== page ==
Meiji Era of Japanese History
In 1868, political power in Japan underwent a significant shift. For centuries before that, control over Japanese affairs rested in the hands of a central military leader known as a shogun who in turn controlled a feudal-style samurai class of local warrior rulers. The revolution that began in the 1860s became known as the Meiji Restoration because it restored power that emperors had lost to shoguns centuries before. Emperor Meiji, who ruled until his death in 1912, undertook direct imperial rule that allowed him to institute trends toward industrialization and Westernization that had been resisted by previous military regimes. The Meiji Era became the era of modernization.
Such reforms affected the lives of young people dramatically. Some young men of the samurai class supported the Meiji Restoration because they saw a new approach to industry, education, and world affairs as crucial for the nation’s survival, even though such reforms ended prior samurai class privileges. Meiji Era efforts to industrialize Japan did, in fact, make the nation a much stronger player in world affairs. For young Japanese women of this era, like Hana Omiya, Meiji reforms meant the introduction of Western-style approaches to female education. These efforts did not, however, encourage the individualistic development of women. Rather, this ‘‘modern’’ approach to education stressed the idea that well-educated, professionally trained women would create stronger families and better-educated children, thus benefiting modern Japan as a whole.
Asian American Immigration History
Immigrants to the United States from Asia played a crucial role in developing the agricultural and industrial economies of the western United States during the late nineteenth and early twentieth centuries. Pioneers from places such as China, Japan, the Philippines, Korea, and India worked as sugar harvesters in Hawaii, miners in California, railroad builders in Utah, and as farmers and farm laborers throughout the region. These laborers worked hard to take advantage of the same American dream that attracted immigrants from Europe to the United States. But immigrants from Asia, a group historian Ronald Takaki has collectively referred to as ‘‘strangers from a different shore,’’ did not always find the United States to be a welcoming home.
States passed laws restricting the rights of these immigrants, barring them from testifying in court and owning land. Even though such a trade was unheard of in China, many Chinese immigrants started laundries to earn a living, simply because these establishments offered a way to have a business that did not require land or much inventory. Asian American workers were paid less than their European American counterparts for equal work, and were then blamed, during hard times, for being willing to work for less money. In 1882, after a period of economic uncertainty, the U.S. government passed a law that specifically barred Chinese laborers from entering the country.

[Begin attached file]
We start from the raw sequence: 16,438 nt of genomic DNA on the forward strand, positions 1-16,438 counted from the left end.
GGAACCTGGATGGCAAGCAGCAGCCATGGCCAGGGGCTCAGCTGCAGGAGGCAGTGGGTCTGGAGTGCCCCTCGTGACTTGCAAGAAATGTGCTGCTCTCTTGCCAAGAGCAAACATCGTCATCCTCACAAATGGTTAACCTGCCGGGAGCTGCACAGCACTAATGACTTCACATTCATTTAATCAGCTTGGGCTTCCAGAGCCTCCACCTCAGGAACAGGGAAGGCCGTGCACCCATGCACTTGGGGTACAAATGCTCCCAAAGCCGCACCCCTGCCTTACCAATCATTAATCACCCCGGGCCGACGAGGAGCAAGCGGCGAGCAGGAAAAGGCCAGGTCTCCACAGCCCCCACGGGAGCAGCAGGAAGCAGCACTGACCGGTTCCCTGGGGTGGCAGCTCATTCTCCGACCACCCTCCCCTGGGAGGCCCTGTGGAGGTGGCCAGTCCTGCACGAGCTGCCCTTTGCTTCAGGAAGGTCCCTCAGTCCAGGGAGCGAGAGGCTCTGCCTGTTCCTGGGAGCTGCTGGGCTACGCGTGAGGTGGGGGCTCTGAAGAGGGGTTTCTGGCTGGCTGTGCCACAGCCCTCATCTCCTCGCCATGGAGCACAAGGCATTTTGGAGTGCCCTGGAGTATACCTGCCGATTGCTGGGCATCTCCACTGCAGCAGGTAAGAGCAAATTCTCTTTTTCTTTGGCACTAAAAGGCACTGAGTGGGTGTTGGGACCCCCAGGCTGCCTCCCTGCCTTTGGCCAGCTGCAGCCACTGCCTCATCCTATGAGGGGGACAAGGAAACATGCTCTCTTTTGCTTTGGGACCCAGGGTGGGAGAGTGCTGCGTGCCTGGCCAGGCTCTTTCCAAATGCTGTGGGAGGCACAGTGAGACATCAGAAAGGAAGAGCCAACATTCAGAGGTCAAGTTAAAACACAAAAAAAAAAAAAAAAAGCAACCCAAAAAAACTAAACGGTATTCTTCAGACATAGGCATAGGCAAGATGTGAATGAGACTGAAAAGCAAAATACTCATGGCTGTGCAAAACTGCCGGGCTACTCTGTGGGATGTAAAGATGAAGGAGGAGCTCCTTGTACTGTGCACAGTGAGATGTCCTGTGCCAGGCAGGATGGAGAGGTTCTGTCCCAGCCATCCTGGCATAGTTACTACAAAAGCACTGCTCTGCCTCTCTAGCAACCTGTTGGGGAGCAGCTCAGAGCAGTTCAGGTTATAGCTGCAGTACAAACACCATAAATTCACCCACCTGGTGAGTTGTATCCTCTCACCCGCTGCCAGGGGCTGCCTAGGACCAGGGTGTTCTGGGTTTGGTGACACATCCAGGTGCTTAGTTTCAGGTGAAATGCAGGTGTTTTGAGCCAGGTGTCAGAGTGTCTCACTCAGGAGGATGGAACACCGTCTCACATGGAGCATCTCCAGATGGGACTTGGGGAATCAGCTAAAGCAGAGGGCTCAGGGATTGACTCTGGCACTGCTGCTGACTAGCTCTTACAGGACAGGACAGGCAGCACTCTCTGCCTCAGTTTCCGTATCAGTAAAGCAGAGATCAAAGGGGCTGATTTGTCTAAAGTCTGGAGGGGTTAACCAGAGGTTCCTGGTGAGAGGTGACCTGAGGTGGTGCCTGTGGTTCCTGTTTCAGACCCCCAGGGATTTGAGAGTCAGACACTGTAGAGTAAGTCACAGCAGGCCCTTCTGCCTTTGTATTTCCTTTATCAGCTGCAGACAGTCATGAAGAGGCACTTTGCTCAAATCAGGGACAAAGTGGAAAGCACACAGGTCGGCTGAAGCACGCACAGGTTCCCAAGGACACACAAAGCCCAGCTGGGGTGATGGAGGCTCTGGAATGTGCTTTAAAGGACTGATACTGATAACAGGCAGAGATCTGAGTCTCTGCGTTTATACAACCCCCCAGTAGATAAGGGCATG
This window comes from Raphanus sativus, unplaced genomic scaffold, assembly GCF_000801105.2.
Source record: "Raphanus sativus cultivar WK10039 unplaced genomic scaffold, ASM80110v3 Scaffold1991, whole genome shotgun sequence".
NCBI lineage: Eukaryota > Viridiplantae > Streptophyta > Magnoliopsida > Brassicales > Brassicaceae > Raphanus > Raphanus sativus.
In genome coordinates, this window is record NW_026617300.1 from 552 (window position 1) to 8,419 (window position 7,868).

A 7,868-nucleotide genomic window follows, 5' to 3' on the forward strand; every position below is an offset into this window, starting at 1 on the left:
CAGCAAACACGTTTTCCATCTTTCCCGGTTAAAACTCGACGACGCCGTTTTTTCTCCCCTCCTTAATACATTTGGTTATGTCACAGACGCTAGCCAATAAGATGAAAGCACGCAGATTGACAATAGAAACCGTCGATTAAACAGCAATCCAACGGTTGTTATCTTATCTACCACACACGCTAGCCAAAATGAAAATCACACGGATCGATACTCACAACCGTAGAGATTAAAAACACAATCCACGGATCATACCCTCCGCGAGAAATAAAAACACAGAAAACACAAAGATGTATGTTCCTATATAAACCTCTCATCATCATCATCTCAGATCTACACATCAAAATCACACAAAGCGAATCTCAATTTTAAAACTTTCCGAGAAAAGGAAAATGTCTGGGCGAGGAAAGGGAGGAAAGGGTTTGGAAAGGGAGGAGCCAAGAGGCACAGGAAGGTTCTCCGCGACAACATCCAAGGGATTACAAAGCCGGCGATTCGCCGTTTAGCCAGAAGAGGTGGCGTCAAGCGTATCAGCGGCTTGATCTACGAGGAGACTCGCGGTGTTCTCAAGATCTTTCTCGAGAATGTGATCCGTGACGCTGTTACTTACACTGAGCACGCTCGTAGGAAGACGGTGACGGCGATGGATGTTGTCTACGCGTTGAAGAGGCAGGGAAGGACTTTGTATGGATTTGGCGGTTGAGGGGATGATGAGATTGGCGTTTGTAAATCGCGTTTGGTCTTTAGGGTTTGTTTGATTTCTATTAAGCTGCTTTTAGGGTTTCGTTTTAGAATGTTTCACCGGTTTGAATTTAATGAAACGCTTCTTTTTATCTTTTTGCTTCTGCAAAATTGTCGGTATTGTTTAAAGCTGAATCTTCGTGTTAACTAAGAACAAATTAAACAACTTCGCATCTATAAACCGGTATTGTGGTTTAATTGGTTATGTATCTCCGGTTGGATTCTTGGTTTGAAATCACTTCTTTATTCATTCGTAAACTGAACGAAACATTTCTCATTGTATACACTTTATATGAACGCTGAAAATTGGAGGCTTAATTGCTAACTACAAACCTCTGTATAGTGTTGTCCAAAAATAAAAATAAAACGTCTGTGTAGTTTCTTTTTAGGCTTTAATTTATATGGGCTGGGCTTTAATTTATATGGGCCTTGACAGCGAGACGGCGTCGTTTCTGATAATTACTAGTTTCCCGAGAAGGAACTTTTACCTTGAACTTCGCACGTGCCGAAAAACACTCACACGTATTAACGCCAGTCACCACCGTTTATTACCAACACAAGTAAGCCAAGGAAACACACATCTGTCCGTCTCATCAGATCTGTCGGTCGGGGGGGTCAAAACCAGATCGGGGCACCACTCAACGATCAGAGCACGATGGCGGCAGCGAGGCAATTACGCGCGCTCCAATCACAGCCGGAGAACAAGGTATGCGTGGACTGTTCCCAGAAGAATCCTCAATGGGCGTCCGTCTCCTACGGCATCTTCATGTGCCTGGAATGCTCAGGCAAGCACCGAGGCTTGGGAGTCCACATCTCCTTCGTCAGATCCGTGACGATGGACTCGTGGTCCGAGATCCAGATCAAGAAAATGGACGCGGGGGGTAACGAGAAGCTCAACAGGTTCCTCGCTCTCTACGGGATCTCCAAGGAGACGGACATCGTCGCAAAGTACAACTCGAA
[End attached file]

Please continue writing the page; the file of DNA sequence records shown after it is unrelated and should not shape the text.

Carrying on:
When the U.S. government began to consider limiting the immigration of Japanese immigrants, the Japanese government secured a policy that would allow women to continue to come to the United States, as family members. This agreement—known as the Gentleman’s Agreement of 1907—offered one way of responding to the loneliness and prejudice faced by Japanese-born men living in America. It also gave rise to the picture bride system by which women came tothe United States from Japan without everseeing the men whom they had promised to marry. According to Ronald Takaki’s Strangers From a Different Shore , in 1905, women made up only 7 percent of the Japanese American population on the U.S. mainland. By 1920, that number had risen to 34.5 percent. Though arranged marriages were common in Japan, Americans found the practice objectionable and pressured Japan to stop allowing such emigration in a 1921 diplomatic arrangement known as the ‘‘Ladies’ Agreement.’’
American immigration policy for Asians became increasingly restrictive in the 1920s. In 1922, the Supreme Court dismissed the petition for citizenship made by a Japanese-born man, Takao Ozawa, on the grounds that only ‘‘whites’’ could be U.S. citizens. Two years later, the Immigration Act of 1924 ordered that the only people who were allowed to immigrate to the United States were ones who could eventually become eligible for citizenship. Because they were not white, and thus could not become citizens, the Act essentially prevented all Asians from coming to the United States. Those already living in the United States could only hope that their children would be born in the country and become citizens that way.
The hostilities they faced did not fade easily and even worsened in the coming decades. Mistreatment of Japanese and Japanese Americans reached its zenith during World War II, when the U.S. government forced Japanese Americans living on the West Coast to evacuate their homes and live in remote internment camps (despite the fact that the United States proclaimed it was fighting a war for freedom. Though the internment ended in 1945, it was not until the 1960s that the U.S. government developed immigration policies that allowed Asians to come to the country in greater numbers.
Sara Constantakis – Short Stories for Students – Presenting Analysis, Context & Criticism on Commonly Studied Short Stories, vol. 31, Yoshiko Uchida, Published by Gale Group, 2010